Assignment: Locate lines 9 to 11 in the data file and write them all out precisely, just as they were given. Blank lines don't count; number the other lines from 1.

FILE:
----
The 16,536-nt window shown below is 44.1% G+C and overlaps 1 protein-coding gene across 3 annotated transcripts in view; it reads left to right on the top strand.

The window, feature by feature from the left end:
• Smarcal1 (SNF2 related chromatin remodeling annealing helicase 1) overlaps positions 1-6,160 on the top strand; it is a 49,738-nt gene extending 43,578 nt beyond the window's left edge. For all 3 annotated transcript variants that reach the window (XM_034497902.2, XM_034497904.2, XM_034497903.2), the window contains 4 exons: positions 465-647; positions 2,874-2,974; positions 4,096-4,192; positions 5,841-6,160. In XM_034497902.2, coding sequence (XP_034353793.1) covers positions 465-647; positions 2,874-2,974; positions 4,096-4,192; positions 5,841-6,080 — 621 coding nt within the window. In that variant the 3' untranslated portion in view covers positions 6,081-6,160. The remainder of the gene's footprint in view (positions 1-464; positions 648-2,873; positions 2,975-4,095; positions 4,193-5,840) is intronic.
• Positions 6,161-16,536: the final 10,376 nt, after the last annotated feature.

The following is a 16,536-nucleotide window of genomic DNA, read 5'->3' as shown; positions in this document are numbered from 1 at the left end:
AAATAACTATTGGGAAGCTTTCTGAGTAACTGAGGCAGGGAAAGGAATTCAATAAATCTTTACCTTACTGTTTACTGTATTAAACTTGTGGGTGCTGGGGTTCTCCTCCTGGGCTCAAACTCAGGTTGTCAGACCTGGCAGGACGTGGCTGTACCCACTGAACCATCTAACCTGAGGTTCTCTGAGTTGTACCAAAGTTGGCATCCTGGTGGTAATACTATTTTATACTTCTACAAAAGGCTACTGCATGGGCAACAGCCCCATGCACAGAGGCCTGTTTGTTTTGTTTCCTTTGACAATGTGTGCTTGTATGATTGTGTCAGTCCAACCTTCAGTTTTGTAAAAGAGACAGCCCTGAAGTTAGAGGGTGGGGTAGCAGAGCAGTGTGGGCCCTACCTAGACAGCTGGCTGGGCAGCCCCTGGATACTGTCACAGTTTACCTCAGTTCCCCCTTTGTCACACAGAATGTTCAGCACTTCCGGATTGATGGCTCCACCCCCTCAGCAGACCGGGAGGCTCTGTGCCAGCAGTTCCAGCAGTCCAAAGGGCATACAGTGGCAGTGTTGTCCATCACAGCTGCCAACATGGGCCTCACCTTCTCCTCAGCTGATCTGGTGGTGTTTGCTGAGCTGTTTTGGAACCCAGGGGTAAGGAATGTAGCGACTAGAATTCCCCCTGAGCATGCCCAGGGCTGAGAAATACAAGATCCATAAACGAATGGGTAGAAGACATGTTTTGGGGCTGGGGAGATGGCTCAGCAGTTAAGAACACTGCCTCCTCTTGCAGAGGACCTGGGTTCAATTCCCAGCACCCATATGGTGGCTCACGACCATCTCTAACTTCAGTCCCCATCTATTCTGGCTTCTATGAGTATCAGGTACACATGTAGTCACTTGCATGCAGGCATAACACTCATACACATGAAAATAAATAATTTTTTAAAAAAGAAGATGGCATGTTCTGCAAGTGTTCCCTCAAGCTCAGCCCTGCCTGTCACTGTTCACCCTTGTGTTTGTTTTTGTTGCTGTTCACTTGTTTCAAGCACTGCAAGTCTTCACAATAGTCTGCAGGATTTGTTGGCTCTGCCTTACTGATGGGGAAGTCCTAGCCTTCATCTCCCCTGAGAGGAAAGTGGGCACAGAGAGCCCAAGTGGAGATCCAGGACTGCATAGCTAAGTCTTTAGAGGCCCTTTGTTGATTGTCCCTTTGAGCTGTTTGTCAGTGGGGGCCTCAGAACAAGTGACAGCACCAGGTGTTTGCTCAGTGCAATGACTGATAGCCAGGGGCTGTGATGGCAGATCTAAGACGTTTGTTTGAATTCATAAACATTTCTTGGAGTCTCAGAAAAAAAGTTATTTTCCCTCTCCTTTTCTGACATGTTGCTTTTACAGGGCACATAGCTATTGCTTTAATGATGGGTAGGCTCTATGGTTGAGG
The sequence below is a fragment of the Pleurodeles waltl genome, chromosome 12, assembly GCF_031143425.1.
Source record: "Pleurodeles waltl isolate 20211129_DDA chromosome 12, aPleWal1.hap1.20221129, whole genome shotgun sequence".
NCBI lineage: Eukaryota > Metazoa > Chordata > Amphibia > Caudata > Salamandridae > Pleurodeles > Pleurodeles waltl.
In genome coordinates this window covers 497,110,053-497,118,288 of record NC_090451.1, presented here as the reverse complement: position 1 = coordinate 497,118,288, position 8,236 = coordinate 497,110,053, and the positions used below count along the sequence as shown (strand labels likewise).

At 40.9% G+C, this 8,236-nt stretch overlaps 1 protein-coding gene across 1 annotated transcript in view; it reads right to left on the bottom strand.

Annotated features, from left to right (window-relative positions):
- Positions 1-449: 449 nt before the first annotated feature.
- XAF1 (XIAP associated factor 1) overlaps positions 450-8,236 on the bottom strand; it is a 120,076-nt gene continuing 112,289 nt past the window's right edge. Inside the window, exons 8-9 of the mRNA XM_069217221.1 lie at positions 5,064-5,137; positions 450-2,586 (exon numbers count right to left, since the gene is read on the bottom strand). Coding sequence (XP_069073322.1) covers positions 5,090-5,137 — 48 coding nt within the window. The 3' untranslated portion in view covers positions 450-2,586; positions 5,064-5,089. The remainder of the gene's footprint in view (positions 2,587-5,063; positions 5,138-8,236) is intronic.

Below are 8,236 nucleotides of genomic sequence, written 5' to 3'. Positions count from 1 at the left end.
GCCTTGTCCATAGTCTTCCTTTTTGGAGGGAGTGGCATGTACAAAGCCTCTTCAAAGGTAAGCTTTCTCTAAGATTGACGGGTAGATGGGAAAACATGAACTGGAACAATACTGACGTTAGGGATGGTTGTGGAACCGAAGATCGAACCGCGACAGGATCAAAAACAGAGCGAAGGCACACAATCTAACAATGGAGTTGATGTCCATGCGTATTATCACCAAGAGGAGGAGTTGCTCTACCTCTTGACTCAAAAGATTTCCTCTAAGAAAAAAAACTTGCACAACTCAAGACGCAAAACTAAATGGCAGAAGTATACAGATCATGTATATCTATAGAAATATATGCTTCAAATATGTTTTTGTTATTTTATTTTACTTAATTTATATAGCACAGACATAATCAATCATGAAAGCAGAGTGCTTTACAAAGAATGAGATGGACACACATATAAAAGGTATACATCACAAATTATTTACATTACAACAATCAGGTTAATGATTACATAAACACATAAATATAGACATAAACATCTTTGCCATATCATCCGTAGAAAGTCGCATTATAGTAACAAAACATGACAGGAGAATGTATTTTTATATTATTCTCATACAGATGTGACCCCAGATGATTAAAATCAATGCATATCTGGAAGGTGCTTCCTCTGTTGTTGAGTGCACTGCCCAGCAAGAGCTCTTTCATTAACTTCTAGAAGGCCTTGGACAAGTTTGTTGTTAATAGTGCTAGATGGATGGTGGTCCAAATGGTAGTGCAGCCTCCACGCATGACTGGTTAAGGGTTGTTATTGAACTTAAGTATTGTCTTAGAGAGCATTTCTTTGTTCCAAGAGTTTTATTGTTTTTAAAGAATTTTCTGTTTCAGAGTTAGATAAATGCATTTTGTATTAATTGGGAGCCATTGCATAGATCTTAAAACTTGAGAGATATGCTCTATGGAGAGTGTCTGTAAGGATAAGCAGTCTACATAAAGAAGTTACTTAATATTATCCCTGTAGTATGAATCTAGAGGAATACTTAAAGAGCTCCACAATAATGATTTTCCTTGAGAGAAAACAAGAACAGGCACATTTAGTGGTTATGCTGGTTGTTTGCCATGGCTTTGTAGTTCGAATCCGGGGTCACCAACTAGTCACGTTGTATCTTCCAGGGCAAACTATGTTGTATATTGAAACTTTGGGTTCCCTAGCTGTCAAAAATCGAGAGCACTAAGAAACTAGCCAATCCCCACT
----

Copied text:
NCBI lineage: Eukaryota > Metazoa > Chordata > Amphibia > Caudata > Salamandridae > Pleurodeles > Pleurodeles waltl.
In genome coordinates this window covers 497,110,053-497,118,288 of record NC_090451.1, presented here as the reverse complement: position 1 = coordinate 497,118,288, position 8,236 = coordinate 497,110,053, and the positions used below count along the sequence as shown (strand labels likewise).

At 40.9% G+C, this 8,236-nt stretch overlaps 1 protein-coding gene across 1 annotated transcript in view; it reads right to left on the bottom strand.